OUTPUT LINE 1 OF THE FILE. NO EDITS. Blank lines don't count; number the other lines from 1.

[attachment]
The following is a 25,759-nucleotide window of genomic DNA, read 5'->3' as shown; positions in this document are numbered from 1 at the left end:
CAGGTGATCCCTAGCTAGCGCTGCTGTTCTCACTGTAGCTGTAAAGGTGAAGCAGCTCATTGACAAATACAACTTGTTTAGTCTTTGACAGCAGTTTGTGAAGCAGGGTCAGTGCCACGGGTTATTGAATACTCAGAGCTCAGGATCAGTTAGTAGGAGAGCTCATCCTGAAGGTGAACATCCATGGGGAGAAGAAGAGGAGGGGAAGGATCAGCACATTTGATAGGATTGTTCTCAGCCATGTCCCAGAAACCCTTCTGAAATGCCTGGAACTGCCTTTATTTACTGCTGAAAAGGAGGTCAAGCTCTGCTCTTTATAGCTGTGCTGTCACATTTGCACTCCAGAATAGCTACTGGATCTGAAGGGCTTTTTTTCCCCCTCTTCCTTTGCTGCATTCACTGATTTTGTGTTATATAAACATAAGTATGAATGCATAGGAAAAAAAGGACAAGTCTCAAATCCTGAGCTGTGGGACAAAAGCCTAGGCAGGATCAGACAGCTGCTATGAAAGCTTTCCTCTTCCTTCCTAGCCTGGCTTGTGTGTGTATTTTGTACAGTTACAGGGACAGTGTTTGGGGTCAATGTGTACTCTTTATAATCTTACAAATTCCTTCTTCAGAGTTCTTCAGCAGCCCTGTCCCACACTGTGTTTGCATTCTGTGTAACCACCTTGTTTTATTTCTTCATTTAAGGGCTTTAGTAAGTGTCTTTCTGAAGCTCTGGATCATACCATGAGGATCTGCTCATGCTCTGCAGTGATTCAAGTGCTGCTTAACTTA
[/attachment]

The following is a 25,759-nucleotide window of genomic DNA, read 5'->3' as shown; positions in this document are numbered from 1 at the left end: